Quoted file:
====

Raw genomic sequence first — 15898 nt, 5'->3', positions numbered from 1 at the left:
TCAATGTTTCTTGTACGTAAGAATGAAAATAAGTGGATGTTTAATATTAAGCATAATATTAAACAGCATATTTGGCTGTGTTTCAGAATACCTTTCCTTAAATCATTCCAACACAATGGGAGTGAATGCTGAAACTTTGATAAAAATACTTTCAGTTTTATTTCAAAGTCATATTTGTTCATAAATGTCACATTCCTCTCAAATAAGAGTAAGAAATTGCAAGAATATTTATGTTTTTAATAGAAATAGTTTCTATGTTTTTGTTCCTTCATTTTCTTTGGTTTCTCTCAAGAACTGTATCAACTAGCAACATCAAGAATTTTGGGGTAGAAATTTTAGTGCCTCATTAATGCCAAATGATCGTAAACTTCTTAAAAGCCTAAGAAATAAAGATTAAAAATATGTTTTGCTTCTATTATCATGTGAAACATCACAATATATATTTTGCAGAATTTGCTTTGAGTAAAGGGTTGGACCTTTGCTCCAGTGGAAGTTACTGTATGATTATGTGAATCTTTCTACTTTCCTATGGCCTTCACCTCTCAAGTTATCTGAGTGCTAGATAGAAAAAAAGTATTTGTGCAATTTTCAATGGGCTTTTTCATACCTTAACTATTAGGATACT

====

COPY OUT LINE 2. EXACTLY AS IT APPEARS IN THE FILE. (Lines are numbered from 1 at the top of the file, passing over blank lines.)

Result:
TCAATGTTTCTTGTACGTAAGAATGAAAATAAGTGGATGTTTAATATTAAGCATAATATTAAACAGCATATTTGGCTGTGTTTCAGAATACCTTTCCTTAAATCATTCCAACACAATGGGAGTGAATGCTGAAACTTTGATAAAAATACTTTCAGTTTTATTTCAAAGTCATATTTGTTCATAAATGTCACATTCCTCTCAAATAAGAGTAAGAAATTGCAAGAATATTTATGTTTTTAATAGAAATAGTTTCTATGTTTTTGTTCCTTCATTTTCTTTGGTTTCTCTCAAGAACTGTATCAACTAGCAACATCAAGAATTTTGGGGTAGAAATTTTAGTGCCTCATTAATGCCAAATGATCGTAAACTTCTTAAAAGCCTAAGAAATAAAGATTAAAAATATGTTTTGCTTCTATTATCATGTGAAACATCACAATATATATTTTGCAGAATTTGCTTTGAGTAAAGGGTTGGACCTTTGCTCCAGTGGAAGTTACTGTATGATTATGTGAATCTTTCTACTTTCCTATGGCCTTCACCTCTCAAGTTATCTGAGTGCTAGATAGAAAAAAAGTATTTGTGCAATTTTCAATGGGCTTTTTCATACCTTAACTATTAGGATACT